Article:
If a behaviour is reinforced it is more likely to happen again in the future. The term reinforce is a technical term here, it has a scientific definition –  reinforcement increases behaviour.

That’s not the same as reward. You might give your dog a reward – it isn’t a reinforcer unless it increases your dog’s behaviour. It can seem like I’m nit picking here, but it’s an important difference, particularly if what you thought your dog would appreciate and you could use as leverage to change behaviour doesn’t work.

Fortunately most dogs make it pretty easy on us and most owners are well aware of what their dog seems to like and enjoy and generally those things work to reinforce behaviour, but it doesn’t hurt to remember the rule. Especially when you’re trying to convince me that your dog loves a big old fuss and you can use that as a reinforcer for a recall.

If he’s not coming back more often, or with more speed, or his behaviour isn’t increasing in some appreciable way – sorry, the fuss isn’t a reinforcer. Your dog might like it, but it’s not going to work for changing his behaviour when you call him.

How do you know if your intended reinforcer is indeed acting as a reinforcer though?

Data.

Oh.

That sounds boring Kelly, I hear you say. I don’t want to do science, I just want to train the bloody dog to come back when I call.

I have some good news and some bad news for you.

Dog training is science. The same way as driving your car or walking down the street is science. Sort of.

What I mean is – the science that makes those things work – walking and driving – is at play whether you like it or not. Whether you believe in it or not. Whether you make conscious decisions about it or not.

Now for walking and driving you probably aren’t going to pay much attention to the science of it, right up until it’s important.

It’s a cold icy day. Suddenly the science behind friction when you walk or drive is something you might think about. You might choose different footwear, you might choose to drive more slowly, with a larger gap between you and the car ahead (at least I hope you do). You do this because there’s every chance you might crash if you don’t – because science.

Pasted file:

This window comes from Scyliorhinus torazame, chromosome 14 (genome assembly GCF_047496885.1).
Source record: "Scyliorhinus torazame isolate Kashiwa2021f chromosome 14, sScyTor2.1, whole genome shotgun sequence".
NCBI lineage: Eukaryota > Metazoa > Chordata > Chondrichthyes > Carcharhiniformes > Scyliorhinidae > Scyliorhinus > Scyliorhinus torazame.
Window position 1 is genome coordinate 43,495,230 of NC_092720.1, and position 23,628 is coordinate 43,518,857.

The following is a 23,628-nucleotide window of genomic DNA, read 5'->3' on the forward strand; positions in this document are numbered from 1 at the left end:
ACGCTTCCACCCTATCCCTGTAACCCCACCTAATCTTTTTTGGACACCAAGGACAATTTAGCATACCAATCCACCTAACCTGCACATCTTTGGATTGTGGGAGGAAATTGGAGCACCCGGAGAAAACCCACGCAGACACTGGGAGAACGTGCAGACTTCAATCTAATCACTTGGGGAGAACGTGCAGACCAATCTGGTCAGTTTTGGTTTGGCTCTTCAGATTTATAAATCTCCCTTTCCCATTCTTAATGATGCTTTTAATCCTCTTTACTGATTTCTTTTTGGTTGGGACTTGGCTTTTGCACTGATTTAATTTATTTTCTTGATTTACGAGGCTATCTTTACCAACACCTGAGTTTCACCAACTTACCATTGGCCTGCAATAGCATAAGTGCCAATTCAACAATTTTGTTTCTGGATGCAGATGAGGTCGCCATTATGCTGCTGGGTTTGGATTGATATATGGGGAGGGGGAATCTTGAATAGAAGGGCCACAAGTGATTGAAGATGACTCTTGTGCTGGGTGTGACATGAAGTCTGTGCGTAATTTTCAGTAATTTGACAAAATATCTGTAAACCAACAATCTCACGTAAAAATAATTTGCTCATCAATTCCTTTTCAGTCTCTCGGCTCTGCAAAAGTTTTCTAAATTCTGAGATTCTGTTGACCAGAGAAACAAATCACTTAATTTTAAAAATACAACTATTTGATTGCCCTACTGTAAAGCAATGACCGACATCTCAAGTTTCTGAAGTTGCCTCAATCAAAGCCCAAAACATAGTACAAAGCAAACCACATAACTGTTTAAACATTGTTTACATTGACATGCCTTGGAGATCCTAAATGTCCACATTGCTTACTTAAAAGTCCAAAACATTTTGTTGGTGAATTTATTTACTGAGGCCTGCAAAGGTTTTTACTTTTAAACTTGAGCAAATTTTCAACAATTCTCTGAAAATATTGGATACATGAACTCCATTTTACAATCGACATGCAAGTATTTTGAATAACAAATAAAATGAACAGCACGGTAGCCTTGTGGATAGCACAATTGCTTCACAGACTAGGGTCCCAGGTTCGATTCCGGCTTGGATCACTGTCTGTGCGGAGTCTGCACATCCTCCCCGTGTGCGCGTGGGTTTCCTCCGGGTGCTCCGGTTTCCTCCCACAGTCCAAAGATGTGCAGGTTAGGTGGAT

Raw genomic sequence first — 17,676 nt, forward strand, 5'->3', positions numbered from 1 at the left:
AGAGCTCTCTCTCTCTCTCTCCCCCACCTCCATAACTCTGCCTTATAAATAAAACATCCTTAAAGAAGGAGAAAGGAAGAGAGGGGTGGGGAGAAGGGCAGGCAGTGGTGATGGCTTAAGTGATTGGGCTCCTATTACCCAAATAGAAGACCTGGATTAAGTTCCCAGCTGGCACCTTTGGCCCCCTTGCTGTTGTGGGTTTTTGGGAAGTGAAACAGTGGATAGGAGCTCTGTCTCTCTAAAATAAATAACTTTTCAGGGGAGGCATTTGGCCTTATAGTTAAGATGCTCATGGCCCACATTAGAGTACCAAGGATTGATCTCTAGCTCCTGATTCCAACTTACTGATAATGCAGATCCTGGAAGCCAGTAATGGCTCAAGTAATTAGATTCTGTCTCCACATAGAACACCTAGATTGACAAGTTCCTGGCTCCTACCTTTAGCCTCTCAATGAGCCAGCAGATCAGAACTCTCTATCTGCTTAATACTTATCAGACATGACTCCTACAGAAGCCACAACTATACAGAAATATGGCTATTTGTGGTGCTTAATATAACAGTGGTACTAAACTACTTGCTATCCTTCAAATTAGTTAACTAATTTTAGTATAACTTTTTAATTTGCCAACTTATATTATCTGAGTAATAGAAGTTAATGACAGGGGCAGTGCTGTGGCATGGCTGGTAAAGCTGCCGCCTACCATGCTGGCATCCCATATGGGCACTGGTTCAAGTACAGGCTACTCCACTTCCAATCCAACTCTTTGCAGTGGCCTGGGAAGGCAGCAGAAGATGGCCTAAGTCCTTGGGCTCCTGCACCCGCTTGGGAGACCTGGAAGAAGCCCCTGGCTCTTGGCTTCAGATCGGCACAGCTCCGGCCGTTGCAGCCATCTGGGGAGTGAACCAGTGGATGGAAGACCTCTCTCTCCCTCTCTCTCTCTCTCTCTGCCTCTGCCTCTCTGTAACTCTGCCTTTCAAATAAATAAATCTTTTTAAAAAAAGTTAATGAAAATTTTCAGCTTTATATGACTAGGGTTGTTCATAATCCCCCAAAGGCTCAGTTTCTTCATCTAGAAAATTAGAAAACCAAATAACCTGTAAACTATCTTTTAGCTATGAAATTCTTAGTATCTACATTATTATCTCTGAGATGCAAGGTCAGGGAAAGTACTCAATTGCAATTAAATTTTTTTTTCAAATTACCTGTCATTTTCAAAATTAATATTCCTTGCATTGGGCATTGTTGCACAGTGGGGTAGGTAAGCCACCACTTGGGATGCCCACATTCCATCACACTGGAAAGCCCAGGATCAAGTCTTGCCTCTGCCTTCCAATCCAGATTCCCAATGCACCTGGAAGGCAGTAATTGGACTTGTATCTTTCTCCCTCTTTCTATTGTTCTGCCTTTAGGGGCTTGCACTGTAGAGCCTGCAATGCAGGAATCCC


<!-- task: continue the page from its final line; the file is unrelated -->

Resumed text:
Well the same goes for your recall my friend.

You’ll get better more consistent results if you care about the science and put a little thought into what your doing and the outcomes – that’s the good news, in case you weren’t sure.

You don’t need big old spreadsheets and stop watches and tape measure to take data though don’t worry. Just start counting.

Huh?

So I count the following on my walks with Flint (who has the crappiest recall of my 3 spaniels)

  1. How long it takes him to do his first check in WHERE HE COMES ALL THE WAY IN AND TAKES FOOD, from when he’s let off lead.
  2. How many times does he check in (properly, taking food) throughout the walk
  3. How many seconds before he turns and moves towards me after I give the recall cue
  4. How fast does he come back once he’s turned and started moving after I give the recall cue.

The 2Fs like to do running running running on walks

For those interested currently we average about 10mins into the walk for that first decent check in . We started at 45mins or so. Sometimes the entire walk. I figure I’m winning that battle, although I’ll admit we’ve plateaued.

He checks in on average 40+ times on an average 1hr walk. That’s about once every 60-90s after the first 10mins, not bad at all.

For 3 and 4 it’s a bit variable and depends very much on what Fraggle (my dinky springer pocket rocket) is doing. He’ll turn towards me within a count of 1, but if he doesn’t know where Fraggle is, he waits to start coming towards me until he knows where she is. That’s a problem for me that we need to work on. However once he is committed to coming in, he comes in at a fast canter – I realise that’s not a count, but it’s the best I’ve got for you.

So how do I use this data?

I make sure that my intended reinforcement I’m using on a walk, is producing these kind of results – or ideally better. If after a week of using what I thought should be a reinforcer my data shows that he’s now taking 20mins before that first check in – I’m going to say my reinforcer isn’t actually a reinforcer at all. He might like it, but it’s not increasing behaviour, it’s not working, I need to try something different.

And then I need to remember that reinforcers change over time and in different environments. So what works for me at home for super awesome behaviour building, might not work so well out on a walk.

The only way I know is to take note of the data. More often than not, what we think is happening actually isn’t and the data will make that clear.

So don’t be afraid of the science. Embrace it. Use it to your advantage.

Like kids the world over use socks on slippy floors to their advantage.

I’ve been a bit quiet with these emails I know – we’ve had some more family stuff to deal with which is going to be ongoing for a while so I’m afraid to say I’m suspending my classes for the rest of the year. I need to be around to support my family right now.

Don’t be too sad though, I have some plans for a bit more in depth blogging and perhaps dipping my toe into a podcast and online classes while I can’t do in person ones. I’ll also still be offering private training and behaviour support so I’m not disappearing all together.